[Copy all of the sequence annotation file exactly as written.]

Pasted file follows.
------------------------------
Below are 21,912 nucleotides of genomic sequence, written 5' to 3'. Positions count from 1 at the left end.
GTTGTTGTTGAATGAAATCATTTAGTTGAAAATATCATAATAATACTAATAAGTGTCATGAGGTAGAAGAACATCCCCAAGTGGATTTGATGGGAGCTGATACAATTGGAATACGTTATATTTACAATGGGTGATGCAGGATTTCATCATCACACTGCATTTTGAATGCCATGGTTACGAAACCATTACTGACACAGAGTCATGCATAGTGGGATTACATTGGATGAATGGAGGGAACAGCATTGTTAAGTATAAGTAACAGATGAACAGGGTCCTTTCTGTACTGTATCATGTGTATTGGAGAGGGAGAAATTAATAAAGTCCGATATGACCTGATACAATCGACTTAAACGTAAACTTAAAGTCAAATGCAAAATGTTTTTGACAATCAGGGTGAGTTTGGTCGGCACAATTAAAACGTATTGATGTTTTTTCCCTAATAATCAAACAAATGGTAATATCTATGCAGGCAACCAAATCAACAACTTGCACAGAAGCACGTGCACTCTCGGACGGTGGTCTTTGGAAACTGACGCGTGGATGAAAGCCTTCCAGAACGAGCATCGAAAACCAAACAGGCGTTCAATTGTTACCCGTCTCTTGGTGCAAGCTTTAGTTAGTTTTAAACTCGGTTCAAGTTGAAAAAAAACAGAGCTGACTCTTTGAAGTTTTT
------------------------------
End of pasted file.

Below are 21,912 nucleotides of genomic sequence, written 5' to 3'. Positions count from 1 at the left end.
GTTGTTGTTGAATGAAATCATTTAGTTGAAAATATCATAATAATACTAATAAGTGTCATGAGGTAGAAGAACATCCCCAAGTGGATTTGATGGGAGCTGATACAATTGGAATACGTTATATTTACAATGGGTGATGCAGGATTTCATCATCACACTGCATTTTGAATGCCATGGTTACGAAACCATTACTGACACAGAGTCATGCATAGTGGGATTACATTGGATGAATGGAGGGAACAGCATTGTTAAGTATAAGTAACAGATGAACAGGGTCCTTTCTGTACTGTATCATGTGTATTGGAGAGGGAGAAATTAATAAAGTCCGATATGACCTGATACAATCGACTTAAACGTAAACTTAAAGTCAAATGCAAAATGTTTTTGACAATCAGGGTGAGTTTGGTCGGCACAATTAAAACGTATTGATGTTTTTTCCCTAATAATCAAACAAATGGTAATATCTATGCAGGCAACCAAATCAACAACTTGCACAGAAGCACGTGCACTCTCGGACGGTGGTCTTTGGAAACTGACGCGTGGATGAAAGCCTTCCAGAACGAGCATCGAAAACCAAACAGGCGTTCAATTGTTACCCGTCTCTTGGTGCAAGCTTTAGTTAGTTTTAAACTCGGTTCAAGTTGAAAAAAAACAGAGCTGACTCTTTGAAGTTTTT